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Wines for Easter dinner

Easy, breezy Tin Roof wines from California are fruit forward, affordable and go well with a variety of food. Consider pairing the Merlot with lamb.
Easy, breezy Tin Roof wines from California are fruit forward, affordable and go well with a variety of food. Consider pairing the Merlot with lamb.tinroofcellars.com

Choosing wine for Thanksgiving, Christmas and Easter - our top food holidays - leave many of us as breathless as Uncle Josh trying to hide a chocolate-filled plastic egg eight feet off the ground in an ocotillo tree.

Steady yourself, don’t fret, it’s going to be alright. These holidays, especially Easter or Passover, are about food, family and togetherness. Heck, you could serve one of those fruit-flavored “malt beverages” in a wine glass and no one would care.

But, of course, you aspire for better. You want proper wine, in proper wine glasses, served with your Easter ham, leg of lamb or crown roast. And when you factor in all these meats and a bevy of sides - mashed potatoes, quiche, veggies, salads of all kinds, deviled eggs, smoked salmon, fruit, breads, etc. - you could throw nearly any wine out there and it would stick.

That said, I do like an off-dry white, such as Riesling or Semillon, to counteract the saltiness of ham, and Shiraz/Syrah with lamb. For beef, only a Cab will do.

The bottom line is, don’t stress. Have fun with your family and chow down. Here’s a few recent finds for your consideration. All are widely available at local retailers such as Total Wine, BevMo, AJ's Fine Foods, Fry's Food Stores, among others. Cheers!

• Wente Reliz Creek Pinot Noir 2010, Monterey, Calif. After “Sideways,” it’s all Pinot all the time in some homes. I’m still not fully convinced, but this bottle nudges me a bit closer. I love the earthy cherry-strawberry impressions and hints of cigar box cedar. The bright fruitiness and natural acidity make it a natural for brunch foods like lox and bagels, or even that holiday ham. $28.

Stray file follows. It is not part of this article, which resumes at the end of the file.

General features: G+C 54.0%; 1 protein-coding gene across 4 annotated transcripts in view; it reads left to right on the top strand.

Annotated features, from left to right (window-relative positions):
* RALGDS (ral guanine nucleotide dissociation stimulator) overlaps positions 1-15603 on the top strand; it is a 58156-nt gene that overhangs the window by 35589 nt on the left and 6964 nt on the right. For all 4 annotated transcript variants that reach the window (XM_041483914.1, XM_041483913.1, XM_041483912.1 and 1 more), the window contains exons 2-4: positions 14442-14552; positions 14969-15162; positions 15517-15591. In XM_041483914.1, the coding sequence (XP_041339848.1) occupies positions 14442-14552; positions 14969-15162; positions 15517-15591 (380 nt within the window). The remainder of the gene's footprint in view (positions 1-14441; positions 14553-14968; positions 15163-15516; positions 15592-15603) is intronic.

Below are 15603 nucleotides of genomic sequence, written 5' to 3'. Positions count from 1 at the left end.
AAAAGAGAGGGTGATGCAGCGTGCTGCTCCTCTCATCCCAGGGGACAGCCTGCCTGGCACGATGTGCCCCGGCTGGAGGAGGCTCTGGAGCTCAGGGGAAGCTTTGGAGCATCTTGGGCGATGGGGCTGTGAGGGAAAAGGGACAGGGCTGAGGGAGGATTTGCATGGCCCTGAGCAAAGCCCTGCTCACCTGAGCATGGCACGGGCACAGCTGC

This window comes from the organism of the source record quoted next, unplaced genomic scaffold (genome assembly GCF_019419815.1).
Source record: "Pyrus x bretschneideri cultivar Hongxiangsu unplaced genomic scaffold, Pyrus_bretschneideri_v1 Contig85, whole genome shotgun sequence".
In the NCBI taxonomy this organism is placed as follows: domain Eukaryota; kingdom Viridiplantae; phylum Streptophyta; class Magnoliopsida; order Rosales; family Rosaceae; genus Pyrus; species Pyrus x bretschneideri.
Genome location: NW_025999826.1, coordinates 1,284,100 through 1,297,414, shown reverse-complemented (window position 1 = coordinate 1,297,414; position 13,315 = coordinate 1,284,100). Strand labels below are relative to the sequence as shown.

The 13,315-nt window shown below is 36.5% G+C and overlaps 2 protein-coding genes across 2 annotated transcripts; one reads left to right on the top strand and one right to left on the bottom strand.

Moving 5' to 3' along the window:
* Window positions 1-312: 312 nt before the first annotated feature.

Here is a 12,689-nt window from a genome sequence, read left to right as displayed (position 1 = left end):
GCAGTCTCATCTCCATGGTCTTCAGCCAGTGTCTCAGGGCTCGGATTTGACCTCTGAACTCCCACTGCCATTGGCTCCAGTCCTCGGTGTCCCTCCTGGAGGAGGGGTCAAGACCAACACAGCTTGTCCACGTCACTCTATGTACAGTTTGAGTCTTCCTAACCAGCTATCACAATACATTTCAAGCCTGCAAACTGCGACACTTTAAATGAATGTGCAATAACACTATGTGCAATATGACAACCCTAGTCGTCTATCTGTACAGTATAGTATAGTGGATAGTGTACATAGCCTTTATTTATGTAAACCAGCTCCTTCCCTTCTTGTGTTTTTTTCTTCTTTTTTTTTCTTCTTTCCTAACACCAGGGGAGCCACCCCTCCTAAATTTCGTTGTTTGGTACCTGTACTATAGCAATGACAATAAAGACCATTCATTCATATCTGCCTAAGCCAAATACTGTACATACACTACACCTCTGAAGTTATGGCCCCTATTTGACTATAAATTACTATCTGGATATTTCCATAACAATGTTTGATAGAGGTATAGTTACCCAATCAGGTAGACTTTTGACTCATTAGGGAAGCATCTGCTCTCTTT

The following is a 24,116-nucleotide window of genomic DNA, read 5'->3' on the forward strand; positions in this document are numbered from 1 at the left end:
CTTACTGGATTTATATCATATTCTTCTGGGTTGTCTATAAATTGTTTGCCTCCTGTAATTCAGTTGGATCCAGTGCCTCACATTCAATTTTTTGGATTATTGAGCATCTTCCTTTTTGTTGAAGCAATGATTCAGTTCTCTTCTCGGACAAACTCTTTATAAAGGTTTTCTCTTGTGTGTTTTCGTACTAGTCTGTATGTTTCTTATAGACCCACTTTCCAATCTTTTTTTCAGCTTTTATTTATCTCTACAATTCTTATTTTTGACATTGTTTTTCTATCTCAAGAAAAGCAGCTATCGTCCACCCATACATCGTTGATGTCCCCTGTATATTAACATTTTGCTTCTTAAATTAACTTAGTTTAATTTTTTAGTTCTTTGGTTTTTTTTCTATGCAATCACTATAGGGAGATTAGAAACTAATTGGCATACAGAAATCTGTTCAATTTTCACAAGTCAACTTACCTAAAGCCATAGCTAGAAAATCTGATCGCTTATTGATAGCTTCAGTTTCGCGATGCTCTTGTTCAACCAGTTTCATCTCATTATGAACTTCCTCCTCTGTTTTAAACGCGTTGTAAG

• Tin Roof 2010 Merlot, North/Central Coast, Calif. You’ve seen Tin Roof all over town and are a bit squeamish about the screw cap. Relax, your guests won’t turn their noses on a good glass of wine. This fresh and juicy Merlot serves up ripe plum and dark chocolate-coffee aromas and flavors, balanced with firm tannins. Serve with that minty leg of lamb you’re roasting. A value play at just $10.

• Steven Kent Winery 2013 “Lola” Sauvignon Blanc, Livermore Valley, Calif. Sourced from SKW’s Ghielmetti Estate Vineyard, known its Bordeaux-style whites, this fifth release of Lola shows considerable acidity which lends itself to food. The minerally citrus flavors work well with cold starters like a shrimp cocktail or asparagus salad (who says you can’t pair wine and asparagus), or perhaps just chill and sip on its own. $24.

• Santa Rita Medalla Real Cabernet Sauvignon 2009, Maipo Valley, Chile. Don’t let the South America appellation dissuade you, this is good wine at a good price. They’ve had practice. Originally planted in the 1880s, the land has produced excellent fruit for generations. But it wasn’t until the 1980s and capital from Santa Rita has the winery reached its full potential. Ripe red and black fruit intermingle with the leather and spice of the local terroir to create something off the California path. One word: Beef. $20.

Contact Drinks Editor Mark Nothaft via e-mail and click here and follow him on Twitter. Subscribe to his frequent columns on Examiner and click here.